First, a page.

On this day of 2003 – Leeds avoids threat of administration with creditors

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Leeds announced the first step in a financial restructuring program and avoided becoming the first Premier League club to take office that day in 2003.

It marked the final point in the Yorkshire club’s desperate battle to survive after falling out of favor and plunged into a series of financial crises which ultimately saw the club relegated to the third tier of the English game.

The restructuring program included a £ 60million loan which, in theory, would give the club time to find new buyers.

Leeds United captain Billy Bremner during the club’s heyday (PA Archive)

A statement read: “Leeds United plc announces that it has today signed a formal standstill agreement with its main financial creditors for the period up to January 19, 2004 in order to provide the Group with sufficient working capital until that date. to give him time to try to identify the parts. who would be prepared to make a substantial investment or an offer for the company as part of an overall financial and balance sheet restructuring.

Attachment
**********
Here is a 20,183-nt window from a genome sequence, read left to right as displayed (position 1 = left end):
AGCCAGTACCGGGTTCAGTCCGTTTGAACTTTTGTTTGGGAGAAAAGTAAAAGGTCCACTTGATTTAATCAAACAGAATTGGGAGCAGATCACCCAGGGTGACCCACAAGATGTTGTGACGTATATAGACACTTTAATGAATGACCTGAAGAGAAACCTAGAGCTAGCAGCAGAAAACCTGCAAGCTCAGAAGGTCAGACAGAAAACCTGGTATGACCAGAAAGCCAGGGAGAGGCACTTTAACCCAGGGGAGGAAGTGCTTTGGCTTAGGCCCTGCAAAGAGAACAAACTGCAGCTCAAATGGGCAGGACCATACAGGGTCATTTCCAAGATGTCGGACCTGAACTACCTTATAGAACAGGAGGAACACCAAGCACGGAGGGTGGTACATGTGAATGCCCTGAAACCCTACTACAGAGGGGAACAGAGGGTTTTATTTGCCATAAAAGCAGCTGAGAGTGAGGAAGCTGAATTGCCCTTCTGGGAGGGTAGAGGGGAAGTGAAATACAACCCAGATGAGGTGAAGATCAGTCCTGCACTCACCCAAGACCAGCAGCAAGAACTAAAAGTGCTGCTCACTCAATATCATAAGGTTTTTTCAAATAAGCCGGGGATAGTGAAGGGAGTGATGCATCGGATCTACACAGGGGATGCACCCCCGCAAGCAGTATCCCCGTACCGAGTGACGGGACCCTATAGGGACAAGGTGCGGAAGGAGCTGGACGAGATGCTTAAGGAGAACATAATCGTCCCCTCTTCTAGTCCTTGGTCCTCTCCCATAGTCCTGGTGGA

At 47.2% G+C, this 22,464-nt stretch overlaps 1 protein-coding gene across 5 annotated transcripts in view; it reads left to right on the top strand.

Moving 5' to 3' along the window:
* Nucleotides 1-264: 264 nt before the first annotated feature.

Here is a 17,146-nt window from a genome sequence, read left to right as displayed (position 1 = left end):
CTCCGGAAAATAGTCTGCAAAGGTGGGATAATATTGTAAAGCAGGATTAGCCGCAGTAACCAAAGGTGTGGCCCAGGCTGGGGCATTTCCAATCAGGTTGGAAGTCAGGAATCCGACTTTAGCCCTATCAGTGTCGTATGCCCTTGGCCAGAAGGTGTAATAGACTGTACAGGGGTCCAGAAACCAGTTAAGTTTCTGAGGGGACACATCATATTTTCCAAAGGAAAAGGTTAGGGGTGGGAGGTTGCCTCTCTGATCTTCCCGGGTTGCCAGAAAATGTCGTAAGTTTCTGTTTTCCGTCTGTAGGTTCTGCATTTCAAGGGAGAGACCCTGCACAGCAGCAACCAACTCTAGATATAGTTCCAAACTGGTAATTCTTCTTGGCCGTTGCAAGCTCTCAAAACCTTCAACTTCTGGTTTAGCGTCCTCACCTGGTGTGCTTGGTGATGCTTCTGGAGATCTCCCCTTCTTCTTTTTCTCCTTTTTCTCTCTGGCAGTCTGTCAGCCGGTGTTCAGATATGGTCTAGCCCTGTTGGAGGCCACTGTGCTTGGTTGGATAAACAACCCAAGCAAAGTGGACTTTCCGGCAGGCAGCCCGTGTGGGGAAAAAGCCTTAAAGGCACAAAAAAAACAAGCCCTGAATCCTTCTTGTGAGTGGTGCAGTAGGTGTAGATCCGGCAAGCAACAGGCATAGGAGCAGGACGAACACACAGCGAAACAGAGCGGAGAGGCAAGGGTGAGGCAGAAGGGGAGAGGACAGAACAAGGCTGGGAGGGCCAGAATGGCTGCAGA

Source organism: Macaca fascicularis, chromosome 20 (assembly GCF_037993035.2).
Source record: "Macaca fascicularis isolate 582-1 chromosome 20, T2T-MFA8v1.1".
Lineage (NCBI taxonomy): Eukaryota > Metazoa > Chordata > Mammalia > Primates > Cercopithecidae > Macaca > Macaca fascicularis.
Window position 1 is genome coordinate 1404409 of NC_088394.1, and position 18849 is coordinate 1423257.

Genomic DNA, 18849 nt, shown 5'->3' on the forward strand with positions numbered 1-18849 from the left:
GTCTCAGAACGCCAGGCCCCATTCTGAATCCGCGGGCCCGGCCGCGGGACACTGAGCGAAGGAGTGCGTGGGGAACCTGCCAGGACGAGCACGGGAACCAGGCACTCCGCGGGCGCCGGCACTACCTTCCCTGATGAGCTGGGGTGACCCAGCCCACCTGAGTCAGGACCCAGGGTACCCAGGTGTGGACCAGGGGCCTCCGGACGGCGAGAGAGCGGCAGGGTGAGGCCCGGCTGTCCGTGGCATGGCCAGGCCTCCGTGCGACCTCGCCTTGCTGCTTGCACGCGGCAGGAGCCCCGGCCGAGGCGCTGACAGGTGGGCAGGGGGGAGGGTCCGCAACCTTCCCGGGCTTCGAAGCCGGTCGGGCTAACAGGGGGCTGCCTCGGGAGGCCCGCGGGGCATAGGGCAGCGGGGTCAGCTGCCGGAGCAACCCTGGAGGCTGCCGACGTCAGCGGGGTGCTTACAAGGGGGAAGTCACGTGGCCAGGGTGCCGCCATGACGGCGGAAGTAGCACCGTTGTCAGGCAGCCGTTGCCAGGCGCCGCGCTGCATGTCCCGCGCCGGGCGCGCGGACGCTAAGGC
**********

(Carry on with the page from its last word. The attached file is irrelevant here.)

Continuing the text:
“The Standstill is the result of negotiations between Leeds United and, among others, the providers of £ 60million senior secured tickets and Gerling General Insurance Co, the credit insurer of Registered European Football Finance Ltd which is the supplier of the Leeds United football player finance leases.

Unfortunately, it was the loan that got United in trouble in the first place.

Under President Peter Ridsdale, Leeds had taken out large loans against the prospect of TV rights and sponsorship income from Champions League qualification and subsequent progress in the competition.

Preston North End v Manchester City - Carabao Cup - Third Round - Deepdale Stadium
Peter Ridsdale was president of Leeds at the time of the 2003 crisis (PA / Images / Richard Sellers)

However, United failed to qualify for the Champions League in successive seasons and, as a result, did not receive enough income to repay the loans.

The first indication the club were in financial difficulty was the sale of Rio Ferdinand to Manchester United for around £ 30million in the summer of 2002.

Ridsdale and manager David O’Leary fell out publicly over the sale and O’Leary was sacked and replaced by former England boss Terry Venables.

Leeds performed poorly under Venables and other players were sold to repay loans, including Jonathan Woodgate, and, with the squad’s failure, Venables was sacked in March 2003 and replaced by Peter Reid.

Ridsdale eventually resigned from the Leeds board and United managed to avoid relegation in the penultimate game of the season, beating Arsenal 3-2 at Highbury with a late strike from Mark Viduka.

It was, however, only a stay of execution as the club continued to be plagued by financial problems over the next decade.


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